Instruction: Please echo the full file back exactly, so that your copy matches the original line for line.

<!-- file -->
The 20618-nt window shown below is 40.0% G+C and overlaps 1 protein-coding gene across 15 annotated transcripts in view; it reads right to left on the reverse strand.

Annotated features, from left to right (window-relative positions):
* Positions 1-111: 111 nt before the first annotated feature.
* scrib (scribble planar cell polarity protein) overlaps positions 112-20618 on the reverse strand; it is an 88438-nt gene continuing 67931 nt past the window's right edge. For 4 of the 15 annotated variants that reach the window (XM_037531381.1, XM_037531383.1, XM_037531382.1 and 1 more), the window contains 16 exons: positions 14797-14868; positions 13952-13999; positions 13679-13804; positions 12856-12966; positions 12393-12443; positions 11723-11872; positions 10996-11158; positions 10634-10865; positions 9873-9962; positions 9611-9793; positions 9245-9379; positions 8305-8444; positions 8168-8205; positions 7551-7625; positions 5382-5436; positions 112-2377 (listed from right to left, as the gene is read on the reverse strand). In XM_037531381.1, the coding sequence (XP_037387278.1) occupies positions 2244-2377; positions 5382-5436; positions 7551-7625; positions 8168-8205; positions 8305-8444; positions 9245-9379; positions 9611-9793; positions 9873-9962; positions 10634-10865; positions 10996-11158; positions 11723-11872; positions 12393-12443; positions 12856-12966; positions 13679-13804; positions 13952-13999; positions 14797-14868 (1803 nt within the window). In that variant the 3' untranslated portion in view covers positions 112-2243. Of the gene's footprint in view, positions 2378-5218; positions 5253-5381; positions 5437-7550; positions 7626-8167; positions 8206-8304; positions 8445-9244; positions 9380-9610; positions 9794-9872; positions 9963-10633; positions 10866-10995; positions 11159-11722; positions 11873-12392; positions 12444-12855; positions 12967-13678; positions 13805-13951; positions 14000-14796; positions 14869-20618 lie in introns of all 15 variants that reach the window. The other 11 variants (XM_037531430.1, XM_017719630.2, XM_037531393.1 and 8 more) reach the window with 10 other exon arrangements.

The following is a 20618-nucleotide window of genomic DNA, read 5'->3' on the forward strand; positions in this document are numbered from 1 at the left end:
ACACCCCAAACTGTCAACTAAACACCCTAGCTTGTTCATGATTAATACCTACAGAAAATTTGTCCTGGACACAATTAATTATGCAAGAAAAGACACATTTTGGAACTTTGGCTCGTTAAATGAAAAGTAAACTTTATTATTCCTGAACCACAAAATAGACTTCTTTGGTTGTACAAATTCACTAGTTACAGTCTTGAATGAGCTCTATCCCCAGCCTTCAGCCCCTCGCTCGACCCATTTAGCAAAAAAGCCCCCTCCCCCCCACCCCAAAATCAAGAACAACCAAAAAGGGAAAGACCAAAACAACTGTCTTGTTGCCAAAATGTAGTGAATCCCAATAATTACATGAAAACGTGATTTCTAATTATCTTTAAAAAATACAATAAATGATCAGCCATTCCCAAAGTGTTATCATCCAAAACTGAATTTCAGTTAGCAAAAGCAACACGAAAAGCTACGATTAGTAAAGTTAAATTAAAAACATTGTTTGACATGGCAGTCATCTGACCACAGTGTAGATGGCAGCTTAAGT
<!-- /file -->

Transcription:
The 20618-nt window shown below is 40.0% G+C and overlaps 1 protein-coding gene across 15 annotated transcripts in view; it reads right to left on the reverse strand.

Annotated features, from left to right (window-relative positions):
* Positions 1-111: 111 nt before the first annotated feature.
* scrib (scribble planar cell polarity protein) overlaps positions 112-20618 on the reverse strand; it is an 88438-nt gene continuing 67931 nt past the window's right edge. For 4 of the 15 annotated variants that reach the window (XM_037531381.1, XM_037531383.1, XM_037531382.1 and 1 more), the window contains 16 exons: positions 14797-14868; positions 13952-13999; positions 13679-13804; positions 12856-12966; positions 12393-12443; positions 11723-11872; positions 10996-11158; positions 10634-10865; positions 9873-9962; positions 9611-9793; positions 9245-9379; positions 8305-8444; positions 8168-8205; positions 7551-7625; positions 5382-5436; positions 112-2377 (listed from right to left, as the gene is read on the reverse strand). In XM_037531381.1, the coding sequence (XP_037387278.1) occupies positions 2244-2377; positions 5382-5436; positions 7551-7625; positions 8168-8205; positions 8305-8444; positions 9245-9379; positions 9611-9793; positions 9873-9962; positions 10634-10865; positions 10996-11158; positions 11723-11872; positions 12393-12443; positions 12856-12966; positions 13679-13804; positions 13952-13999; positions 14797-14868 (1803 nt within the window). In that variant the 3' untranslated portion in view covers positions 112-2243. Of the gene's footprint in view, positions 2378-5218; positions 5253-5381; positions 5437-7550; positions 7626-8167; positions 8206-8304; positions 8445-9244; positions 9380-9610; positions 9794-9872; positions 9963-10633; positions 10866-10995; positions 11159-11722; positions 11873-12392; positions 12444-12855; positions 12967-13678; positions 13805-13951; positions 14000-14796; positions 14869-20618 lie in introns of all 15 variants that reach the window. The other 11 variants (XM_037531430.1, XM_017719630.2, XM_037531393.1 and 8 more) reach the window with 10 other exon arrangements.

The following is a 20618-nucleotide window of genomic DNA, read 5'->3' on the forward strand; positions in this document are numbered from 1 at the left end:
ACACCCCAAACTGTCAACTAAACACCCTAGCTTGTTCATGATTAATACCTACAGAAAATTTGTCCTGGACACAATTAATTATGCAAGAAAAGACACATTTTGGAACTTTGGCTCGTTAAATGAAAAGTAAACTTTATTATTCCTGAACCACAAAATAGACTTCTTTGGTTGTACAAATTCACTAGTTACAGTCTTGAATGAGCTCTATCCCCAGCCTTCAGCCCCTCGCTCGACCCATTTAGCAAAAAAGCCCCCTCCCCCCCACCCCAAAATCAAGAACAACCAAAAAGGGAAAGACCAAAACAACTGTCTTGTTGCCAAAATGTAGTGAATCCCAATAATTACATGAAAACGTGATTTCTAATTATCTTTAAAAAATACAATAAATGATCAGCCATTCCCAAAGTGTTATCATCCAAAACTGAATTTCAGTTAGCAAAAGCAACACGAAAAGCTACGATTAGTAAAGTTAAATTAAAAACATTGTTTGACATGGCAGTCATCTGACCACAGTGTAGATGGCAGCTTAAGT